This study of Nkrumah provides a compelling account of one of the most significant politicians in post-colonial Africa. Hadjor argues that although Nkrumahs experiment failed, it continues to have relevance for Africa today. He also illustrates how certain mistakes were unavoidable during Nkrumahs time. He writes of the clarity of Nkrumahs vision, which helps to throw light on the problems many Africans face today. In this important way, Hadjors reworking of the essential themes of Nkrumahs presidency contributes to the debate on the political future of Africa and promises to give focus to the recent revival of interest in Nkrumah.
From the Authors Conclusion:
Nkrumah...always managed to stay ahead of his time. If anything, his greatest tragedy was the fact that he was so much ahead of those around him. Very few were able to follow the implications of Nkrumahs perspective. Even those who were often inspired by his vision could not, on their own, follow on the right road.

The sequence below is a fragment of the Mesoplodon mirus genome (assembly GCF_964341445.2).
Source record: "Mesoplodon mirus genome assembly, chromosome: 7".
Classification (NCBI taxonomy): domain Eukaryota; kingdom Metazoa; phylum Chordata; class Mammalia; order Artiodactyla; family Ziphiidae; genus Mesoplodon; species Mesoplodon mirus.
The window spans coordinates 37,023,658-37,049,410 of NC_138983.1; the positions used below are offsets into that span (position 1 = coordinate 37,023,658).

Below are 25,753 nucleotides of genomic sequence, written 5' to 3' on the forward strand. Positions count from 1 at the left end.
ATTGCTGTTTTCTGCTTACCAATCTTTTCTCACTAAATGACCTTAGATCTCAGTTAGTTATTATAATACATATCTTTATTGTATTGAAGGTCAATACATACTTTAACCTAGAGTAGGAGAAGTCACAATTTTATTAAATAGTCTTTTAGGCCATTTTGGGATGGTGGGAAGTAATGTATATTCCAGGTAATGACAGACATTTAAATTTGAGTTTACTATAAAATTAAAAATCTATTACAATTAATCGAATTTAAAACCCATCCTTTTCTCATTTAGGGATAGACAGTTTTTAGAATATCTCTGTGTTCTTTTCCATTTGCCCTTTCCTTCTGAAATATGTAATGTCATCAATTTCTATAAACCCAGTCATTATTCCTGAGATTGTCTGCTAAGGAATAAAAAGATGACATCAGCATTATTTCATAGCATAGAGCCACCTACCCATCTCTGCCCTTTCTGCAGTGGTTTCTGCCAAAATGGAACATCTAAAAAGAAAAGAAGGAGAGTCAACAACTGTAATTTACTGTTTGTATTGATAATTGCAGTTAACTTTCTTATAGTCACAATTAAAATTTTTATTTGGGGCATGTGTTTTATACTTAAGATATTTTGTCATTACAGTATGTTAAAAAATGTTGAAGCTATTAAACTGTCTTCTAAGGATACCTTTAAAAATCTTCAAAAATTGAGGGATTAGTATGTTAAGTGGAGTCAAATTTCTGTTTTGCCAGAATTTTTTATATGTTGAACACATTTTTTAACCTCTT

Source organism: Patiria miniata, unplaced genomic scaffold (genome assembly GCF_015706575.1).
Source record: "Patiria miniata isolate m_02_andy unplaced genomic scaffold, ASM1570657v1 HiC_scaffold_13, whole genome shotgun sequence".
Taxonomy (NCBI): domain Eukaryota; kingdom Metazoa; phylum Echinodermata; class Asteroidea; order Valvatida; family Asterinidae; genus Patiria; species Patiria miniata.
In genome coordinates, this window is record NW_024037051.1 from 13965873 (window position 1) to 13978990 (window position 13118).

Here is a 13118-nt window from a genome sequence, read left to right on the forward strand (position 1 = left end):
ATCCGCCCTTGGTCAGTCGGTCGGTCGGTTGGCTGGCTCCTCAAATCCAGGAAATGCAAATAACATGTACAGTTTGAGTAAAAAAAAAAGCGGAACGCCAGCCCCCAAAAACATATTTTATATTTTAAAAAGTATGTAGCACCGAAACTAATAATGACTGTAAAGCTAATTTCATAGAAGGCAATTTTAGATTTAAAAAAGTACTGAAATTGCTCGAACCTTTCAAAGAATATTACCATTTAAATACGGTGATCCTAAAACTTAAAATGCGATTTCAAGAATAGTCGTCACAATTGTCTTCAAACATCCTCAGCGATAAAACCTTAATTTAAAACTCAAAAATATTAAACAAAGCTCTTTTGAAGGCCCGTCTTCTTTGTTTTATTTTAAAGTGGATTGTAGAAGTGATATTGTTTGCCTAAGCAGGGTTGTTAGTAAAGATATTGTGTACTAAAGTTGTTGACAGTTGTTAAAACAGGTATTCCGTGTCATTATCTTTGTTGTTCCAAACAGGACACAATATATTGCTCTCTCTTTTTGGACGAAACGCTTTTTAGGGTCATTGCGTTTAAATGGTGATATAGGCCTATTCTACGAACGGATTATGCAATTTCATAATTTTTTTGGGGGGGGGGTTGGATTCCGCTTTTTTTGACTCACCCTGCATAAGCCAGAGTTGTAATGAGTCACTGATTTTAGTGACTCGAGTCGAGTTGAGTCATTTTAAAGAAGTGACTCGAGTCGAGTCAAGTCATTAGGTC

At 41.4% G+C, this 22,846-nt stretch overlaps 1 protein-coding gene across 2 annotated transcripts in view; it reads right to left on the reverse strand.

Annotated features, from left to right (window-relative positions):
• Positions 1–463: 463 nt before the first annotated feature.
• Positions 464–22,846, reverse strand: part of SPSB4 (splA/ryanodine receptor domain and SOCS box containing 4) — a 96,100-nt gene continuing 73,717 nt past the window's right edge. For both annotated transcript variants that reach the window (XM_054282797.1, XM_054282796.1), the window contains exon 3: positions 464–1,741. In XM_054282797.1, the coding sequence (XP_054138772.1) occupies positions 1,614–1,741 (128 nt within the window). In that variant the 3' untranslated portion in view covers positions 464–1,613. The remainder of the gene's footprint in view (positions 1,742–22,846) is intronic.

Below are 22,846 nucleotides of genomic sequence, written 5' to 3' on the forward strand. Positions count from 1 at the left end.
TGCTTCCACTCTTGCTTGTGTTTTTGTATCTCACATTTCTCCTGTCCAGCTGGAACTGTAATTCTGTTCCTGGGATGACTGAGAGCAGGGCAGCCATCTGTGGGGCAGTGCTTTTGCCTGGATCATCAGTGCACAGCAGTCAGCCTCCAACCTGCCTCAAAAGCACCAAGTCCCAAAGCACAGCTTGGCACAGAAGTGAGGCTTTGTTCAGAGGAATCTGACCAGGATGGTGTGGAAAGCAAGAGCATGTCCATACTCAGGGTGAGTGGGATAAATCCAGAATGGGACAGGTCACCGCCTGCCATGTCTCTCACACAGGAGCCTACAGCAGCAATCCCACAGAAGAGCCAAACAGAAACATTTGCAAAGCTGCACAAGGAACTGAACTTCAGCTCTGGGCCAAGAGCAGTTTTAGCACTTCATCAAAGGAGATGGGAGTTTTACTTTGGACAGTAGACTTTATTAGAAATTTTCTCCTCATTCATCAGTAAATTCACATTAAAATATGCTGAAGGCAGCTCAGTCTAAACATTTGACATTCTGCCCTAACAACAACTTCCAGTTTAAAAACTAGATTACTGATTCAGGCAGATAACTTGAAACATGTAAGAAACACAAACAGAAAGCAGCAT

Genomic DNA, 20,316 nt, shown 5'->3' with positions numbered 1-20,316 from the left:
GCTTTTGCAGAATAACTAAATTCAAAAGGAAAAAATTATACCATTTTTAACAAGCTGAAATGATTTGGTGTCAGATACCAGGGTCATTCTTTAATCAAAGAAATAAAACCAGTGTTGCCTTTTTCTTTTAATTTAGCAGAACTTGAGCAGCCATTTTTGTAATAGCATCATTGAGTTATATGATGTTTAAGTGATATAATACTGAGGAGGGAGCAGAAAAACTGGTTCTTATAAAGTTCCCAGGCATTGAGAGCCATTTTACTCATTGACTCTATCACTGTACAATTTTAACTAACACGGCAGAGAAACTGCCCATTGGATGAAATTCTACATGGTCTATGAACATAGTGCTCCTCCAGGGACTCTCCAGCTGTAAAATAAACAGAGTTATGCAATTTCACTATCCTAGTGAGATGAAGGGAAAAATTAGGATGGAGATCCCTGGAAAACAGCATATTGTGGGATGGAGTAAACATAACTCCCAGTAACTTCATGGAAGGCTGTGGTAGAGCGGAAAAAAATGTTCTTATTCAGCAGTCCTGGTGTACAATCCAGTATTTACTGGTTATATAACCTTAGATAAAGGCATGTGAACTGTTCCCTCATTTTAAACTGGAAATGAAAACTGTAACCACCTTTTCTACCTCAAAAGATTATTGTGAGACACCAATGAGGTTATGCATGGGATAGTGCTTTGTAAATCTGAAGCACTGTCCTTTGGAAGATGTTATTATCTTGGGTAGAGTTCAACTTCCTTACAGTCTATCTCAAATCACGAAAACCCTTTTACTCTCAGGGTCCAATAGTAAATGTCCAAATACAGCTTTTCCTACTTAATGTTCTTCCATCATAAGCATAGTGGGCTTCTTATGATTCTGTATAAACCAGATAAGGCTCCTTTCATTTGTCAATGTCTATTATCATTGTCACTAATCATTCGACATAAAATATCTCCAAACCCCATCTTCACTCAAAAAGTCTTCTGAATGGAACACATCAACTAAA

Nkrumahs legacy of thought retains its vitality precisely because it is the intellectual product of Africas historical experience. With Nkrumah, ideas point the way to action and develop further through action. It is this dialectic between ideas and action that made Nkrumah such a sensitive tribune of the people. He captured the mood and aspirations of his people and translated them into a universal message for Africa and for black people everywhere. That is why African Americans can so readily identify with the perspective outlined by him.
Nkrumah requires not adulation but consideration. All Africans owe a debt of gratitude to his liberating vision. The best way to repay the debt is for a new generation of Africans to learn for themselves the value of study and political education. Africans need not only to share his dream, but also to share his determination to build a new Africa.
ABOUT THE AUTHOR
KOFI BUENOR HADJOR was the editor of Third World Communications. He studied at McGill, Stanford, and Oxford Universities and has taught at several universities in Africa, Canada, and the United States. He was a press aide to the late President Kwame Nkrumah and represented Ghana on the Permanent Secretariat of the Afro-Asian Peoples Solidarity Organization. Hadjor also served as Director of the Tanzania School of Journalism and as the editor of New Africa, a leading news magazine on Africa. He is the author of On Transforming Africa: Discourse with Africas Leaders (AWP, 1987).